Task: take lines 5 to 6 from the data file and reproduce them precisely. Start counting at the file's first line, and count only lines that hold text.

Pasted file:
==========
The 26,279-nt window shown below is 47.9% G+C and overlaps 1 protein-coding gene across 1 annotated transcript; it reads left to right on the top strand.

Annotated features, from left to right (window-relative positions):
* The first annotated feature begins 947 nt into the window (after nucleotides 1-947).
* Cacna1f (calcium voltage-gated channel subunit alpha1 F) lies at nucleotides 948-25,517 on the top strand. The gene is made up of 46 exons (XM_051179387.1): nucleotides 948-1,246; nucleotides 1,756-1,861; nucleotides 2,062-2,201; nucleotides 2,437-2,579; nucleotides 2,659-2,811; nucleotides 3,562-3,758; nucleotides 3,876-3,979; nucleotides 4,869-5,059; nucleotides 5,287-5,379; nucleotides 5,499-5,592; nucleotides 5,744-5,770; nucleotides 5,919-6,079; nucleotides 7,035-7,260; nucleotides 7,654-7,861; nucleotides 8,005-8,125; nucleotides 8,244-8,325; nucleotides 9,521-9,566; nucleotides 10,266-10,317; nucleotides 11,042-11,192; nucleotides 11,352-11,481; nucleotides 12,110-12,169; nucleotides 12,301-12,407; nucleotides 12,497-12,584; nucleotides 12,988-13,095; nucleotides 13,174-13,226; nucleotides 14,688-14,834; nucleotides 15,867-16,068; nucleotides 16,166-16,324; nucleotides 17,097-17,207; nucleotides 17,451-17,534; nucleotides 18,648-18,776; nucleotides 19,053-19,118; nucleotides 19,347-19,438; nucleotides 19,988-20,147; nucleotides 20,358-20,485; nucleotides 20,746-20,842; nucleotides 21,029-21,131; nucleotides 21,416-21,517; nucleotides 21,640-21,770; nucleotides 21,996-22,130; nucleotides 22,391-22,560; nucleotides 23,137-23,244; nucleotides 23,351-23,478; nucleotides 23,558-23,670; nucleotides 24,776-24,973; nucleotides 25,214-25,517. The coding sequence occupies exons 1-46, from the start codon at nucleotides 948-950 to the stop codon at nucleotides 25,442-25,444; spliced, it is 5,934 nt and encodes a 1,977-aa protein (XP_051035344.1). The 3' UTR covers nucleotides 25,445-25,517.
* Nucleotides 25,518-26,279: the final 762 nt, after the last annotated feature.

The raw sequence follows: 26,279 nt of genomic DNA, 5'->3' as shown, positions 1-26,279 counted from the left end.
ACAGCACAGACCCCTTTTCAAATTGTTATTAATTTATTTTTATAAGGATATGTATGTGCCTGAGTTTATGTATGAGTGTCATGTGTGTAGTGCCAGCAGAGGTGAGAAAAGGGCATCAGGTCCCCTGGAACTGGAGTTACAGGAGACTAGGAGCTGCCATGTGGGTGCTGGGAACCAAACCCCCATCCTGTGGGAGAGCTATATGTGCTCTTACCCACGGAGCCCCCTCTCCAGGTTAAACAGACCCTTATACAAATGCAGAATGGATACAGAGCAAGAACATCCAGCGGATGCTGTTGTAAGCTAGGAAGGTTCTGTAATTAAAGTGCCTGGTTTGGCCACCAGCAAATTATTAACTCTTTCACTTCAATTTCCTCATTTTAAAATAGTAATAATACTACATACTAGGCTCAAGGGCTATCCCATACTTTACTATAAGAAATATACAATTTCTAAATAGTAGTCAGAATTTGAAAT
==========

* Nucleotides 25,518-26,279: the final 762 nt, after the last annotated feature.

The raw sequence follows: 26,279 nt of genomic DNA, 5'->3' as shown, positions 1-26,279 counted from the left end.